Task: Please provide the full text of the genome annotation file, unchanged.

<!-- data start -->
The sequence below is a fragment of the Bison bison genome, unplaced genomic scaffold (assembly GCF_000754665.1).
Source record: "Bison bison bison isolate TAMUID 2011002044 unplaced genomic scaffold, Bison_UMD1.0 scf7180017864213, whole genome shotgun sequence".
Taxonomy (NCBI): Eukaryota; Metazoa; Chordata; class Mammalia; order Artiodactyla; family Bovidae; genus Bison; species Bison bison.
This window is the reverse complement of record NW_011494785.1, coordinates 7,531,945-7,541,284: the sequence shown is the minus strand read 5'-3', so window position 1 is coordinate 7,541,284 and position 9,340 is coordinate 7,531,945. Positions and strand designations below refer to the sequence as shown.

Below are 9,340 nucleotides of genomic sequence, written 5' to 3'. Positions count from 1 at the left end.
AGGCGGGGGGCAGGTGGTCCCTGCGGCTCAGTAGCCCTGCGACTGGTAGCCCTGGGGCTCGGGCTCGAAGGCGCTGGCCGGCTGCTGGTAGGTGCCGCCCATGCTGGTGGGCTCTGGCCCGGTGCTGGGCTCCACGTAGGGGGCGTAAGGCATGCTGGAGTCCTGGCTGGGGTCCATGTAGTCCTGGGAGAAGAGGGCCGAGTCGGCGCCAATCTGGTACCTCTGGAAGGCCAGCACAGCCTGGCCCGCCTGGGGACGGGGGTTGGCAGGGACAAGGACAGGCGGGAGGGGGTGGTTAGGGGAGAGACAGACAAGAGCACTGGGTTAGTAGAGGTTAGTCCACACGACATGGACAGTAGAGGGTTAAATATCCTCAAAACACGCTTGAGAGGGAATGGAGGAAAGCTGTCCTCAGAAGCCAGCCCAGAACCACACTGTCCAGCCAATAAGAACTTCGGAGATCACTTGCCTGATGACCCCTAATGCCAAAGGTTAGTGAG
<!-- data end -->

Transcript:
The sequence below is a fragment of the Bison bison genome, unplaced genomic scaffold (assembly GCF_000754665.1).
Source record: "Bison bison bison isolate TAMUID 2011002044 unplaced genomic scaffold, Bison_UMD1.0 scf7180017864213, whole genome shotgun sequence".
Taxonomy (NCBI): Eukaryota; Metazoa; Chordata; class Mammalia; order Artiodactyla; family Bovidae; genus Bison; species Bison bison.
This window is the reverse complement of record NW_011494785.1, coordinates 7,531,945-7,541,284: the sequence shown is the minus strand read 5'-3', so window position 1 is coordinate 7,541,284 and position 9,340 is coordinate 7,531,945. Positions and strand designations below refer to the sequence as shown.

Below are 9,340 nucleotides of genomic sequence, written 5' to 3'. Positions count from 1 at the left end.
AGGCGGGGGGCAGGTGGTCCCTGCGGCTCAGTAGCCCTGCGACTGGTAGCCCTGGGGCTCGGGCTCGAAGGCGCTGGCCGGCTGCTGGTAGGTGCCGCCCATGCTGGTGGGCTCTGGCCCGGTGCTGGGCTCCACGTAGGGGGCGTAAGGCATGCTGGAGTCCTGGCTGGGGTCCATGTAGTCCTGGGAGAAGAGGGCCGAGTCGGCGCCAATCTGGTACCTCTGGAAGGCCAGCACAGCCTGGCCCGCCTGGGGACGGGGGTTGGCAGGGACAAGGACAGGCGGGAGGGGGTGGTTAGGGGAGAGACAGACAAGAGCACTGGGTTAGTAGAGGTTAGTCCACACGACATGGACAGTAGAGGGTTAAATATCCTCAAAACACGCTTGAGAGGGAATGGAGGAAAGCTGTCCTCAGAAGCCAGCCCAGAACCACACTGTCCAGCCAATAAGAACTTCGGAGATCACTTGCCTGATGACCCCTAATGCCAAAGGTTAGTGAG